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The bright green, herbal energy drink from Japan
Matcha consists of finely ground green tea. Its colour, taste and preparation makes it different from other tea varieties, and this is precisely what makes it interesting.
Processing green tea into matcha powder has been common practice in Japan for centuries; the East Asian island is known today for producing the best matcha. During harvest, the top leaves are picked from the plant. Tencha is the name given to these leaves in their whole form, before they are ground. The tea plants are kept in the shade for three to four weeks before harvest with the aid of a special mat or a net. This technique ensures that the plants produce an especially large amount of chlorophyll and that they develop a strong green colour. Once the leaves have been removed, they are treated by a process of steaming, then they are dried and any hard stalks are removed. Finally, the tea is ground very carefully – just 30 grams can be produced in one hour.
With such a complicated cultivation process, it is no wonder that matcha belongs to one of the most expensive tea varieties in the world. However, connoisseurs are always willing to invest money in the bright green powder because of its very unusual aroma. A good matcha tea has a special umami flavour thanks to its high amino acid content, and is not only coveted as the fifth taste (amongst sweet, sour, salty and bitter) in Japan, but also worldwide.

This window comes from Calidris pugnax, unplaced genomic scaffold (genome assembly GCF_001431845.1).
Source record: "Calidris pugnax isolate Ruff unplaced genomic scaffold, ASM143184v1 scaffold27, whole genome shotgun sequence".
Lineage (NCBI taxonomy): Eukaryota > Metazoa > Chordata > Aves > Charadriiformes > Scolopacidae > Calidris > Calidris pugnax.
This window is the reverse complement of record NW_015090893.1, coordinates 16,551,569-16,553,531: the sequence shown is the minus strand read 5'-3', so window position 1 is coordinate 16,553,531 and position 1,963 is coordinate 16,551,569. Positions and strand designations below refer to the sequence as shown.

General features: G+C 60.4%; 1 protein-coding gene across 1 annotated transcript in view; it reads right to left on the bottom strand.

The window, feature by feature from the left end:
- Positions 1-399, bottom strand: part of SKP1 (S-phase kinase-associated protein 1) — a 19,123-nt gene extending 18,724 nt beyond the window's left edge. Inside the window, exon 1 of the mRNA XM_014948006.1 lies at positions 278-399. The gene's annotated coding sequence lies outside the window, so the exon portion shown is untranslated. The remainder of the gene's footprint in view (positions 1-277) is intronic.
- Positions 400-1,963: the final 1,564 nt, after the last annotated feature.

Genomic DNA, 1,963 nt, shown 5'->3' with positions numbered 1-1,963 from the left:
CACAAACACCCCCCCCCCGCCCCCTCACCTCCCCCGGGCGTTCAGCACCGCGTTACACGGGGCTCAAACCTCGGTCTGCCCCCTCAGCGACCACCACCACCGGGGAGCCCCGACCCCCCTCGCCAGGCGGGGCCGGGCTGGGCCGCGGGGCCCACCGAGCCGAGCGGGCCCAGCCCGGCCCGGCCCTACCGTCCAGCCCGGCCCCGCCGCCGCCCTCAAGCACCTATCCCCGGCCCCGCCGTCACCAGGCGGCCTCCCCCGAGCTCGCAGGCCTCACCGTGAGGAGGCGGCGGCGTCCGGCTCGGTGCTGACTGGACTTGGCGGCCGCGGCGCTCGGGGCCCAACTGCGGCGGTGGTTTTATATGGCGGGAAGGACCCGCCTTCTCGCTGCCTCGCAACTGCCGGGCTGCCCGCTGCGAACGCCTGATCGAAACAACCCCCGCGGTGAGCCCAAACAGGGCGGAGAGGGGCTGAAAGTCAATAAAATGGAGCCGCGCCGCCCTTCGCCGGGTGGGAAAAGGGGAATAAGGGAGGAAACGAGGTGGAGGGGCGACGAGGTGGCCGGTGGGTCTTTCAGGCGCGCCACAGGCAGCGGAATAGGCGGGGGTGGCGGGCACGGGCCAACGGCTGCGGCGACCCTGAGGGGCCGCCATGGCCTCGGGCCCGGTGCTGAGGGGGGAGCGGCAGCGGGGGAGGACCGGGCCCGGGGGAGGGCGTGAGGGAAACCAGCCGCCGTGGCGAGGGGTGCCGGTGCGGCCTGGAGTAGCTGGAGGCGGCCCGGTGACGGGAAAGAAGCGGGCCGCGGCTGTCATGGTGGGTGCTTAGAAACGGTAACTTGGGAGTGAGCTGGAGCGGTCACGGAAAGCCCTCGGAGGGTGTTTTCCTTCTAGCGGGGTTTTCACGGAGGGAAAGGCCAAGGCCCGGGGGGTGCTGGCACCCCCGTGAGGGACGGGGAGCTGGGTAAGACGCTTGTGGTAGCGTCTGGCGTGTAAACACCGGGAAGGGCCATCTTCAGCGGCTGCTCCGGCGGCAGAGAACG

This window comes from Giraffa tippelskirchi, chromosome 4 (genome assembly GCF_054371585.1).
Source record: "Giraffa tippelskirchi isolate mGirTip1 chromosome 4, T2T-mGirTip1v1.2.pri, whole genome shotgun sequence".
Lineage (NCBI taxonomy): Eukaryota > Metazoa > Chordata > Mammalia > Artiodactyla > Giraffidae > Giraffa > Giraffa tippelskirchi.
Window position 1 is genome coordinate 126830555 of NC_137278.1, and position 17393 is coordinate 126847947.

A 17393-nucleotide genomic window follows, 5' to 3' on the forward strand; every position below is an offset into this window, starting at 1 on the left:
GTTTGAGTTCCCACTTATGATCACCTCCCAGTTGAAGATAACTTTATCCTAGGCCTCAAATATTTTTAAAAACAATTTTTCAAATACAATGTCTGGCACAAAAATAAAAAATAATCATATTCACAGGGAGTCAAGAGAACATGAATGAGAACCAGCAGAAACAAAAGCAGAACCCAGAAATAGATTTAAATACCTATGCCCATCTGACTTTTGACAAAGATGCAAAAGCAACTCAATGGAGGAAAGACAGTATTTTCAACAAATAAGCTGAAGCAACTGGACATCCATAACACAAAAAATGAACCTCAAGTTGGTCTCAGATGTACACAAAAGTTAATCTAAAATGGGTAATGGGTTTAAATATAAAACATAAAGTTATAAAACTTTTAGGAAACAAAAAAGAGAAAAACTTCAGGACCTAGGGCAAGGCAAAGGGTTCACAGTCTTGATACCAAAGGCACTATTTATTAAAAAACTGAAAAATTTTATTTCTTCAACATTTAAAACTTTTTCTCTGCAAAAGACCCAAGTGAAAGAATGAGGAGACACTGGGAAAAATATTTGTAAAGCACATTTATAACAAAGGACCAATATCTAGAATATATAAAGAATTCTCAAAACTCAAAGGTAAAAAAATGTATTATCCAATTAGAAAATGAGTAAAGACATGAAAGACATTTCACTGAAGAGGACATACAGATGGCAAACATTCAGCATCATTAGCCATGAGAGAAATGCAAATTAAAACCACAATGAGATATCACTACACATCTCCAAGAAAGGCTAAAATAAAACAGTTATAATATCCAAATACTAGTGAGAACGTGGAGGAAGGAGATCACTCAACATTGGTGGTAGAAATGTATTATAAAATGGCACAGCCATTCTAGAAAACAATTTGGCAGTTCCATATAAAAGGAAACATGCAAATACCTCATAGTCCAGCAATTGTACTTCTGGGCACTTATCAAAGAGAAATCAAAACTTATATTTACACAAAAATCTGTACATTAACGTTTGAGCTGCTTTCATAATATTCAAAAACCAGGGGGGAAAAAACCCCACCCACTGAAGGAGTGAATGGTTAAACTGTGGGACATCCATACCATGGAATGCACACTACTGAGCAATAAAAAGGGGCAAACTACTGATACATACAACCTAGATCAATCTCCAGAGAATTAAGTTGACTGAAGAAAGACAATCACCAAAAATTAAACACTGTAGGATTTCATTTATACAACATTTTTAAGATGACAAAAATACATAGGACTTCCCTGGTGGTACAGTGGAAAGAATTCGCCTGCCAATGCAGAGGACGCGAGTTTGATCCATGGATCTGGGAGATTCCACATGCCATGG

|Contents||caffeine, amino acids, vitamin C|
|Storage||in an airtight container in a cool, dry place|
|Shelf life||3-4 weeks if stored correctly|
For something that requires such a complex method of production, it cannot simply be brewed with hot water. To prepare it correctly, you may require some time and a few helping tools: aside from the matcha powder, you will need a small, bamboo tea whisk, also called a ‘chasen’ and a small bowl or a wide mug. 1.5 grams of the green tea powder are enough for 60 to 100 millilitres of water. Add the tea powder to the water, which should be 80°C, and then whisk it with the chasen until the tea turns frothy. Hold it loosely and move the whisk back and forward as if you were drawing the letter “M”.
The tea is famous for its positive effects on health. Unlike other tea varieties that require the tea leaves be taken out once the tea has infused, with matcha, you consume the pulverised tea leaves and therefore ingest more nutrients and minerals. Similar to other green teas, matcha has both a relaxing and stimulating effect all at once. The contained caffeine is absorbed in the intestine rather than the stomach, which means that the stimulating effect kicks in a bit later and is generally more long-lasting.
Real matcha is light green in colour and should be bought in small quantities to avoid it losing its aroma too quickly. When beaten, a firm foam should form – this is a real indicator of good quality matcha. The powdered tea should be stored in an airtight container in a cool dark place. Once the packet has been opened, it’s best to store it in the refrigerator.
In the last few years, matcha has appeared in more and more dishes. A particularly popular matcha treat is the matcha latte; this can be mixed with foamed milk or a milk alternative like oat milk, and then sweetened to taste. It is also a tasty addition to smoothies, baked goods and ice cream – raspberry flavoured ice cream in particular. In summer, an iced tea with matcha can be a refreshing option or perhaps try it as an alcohol free Matcha Mule with a slice of cucumber, lime, soda water and ice.
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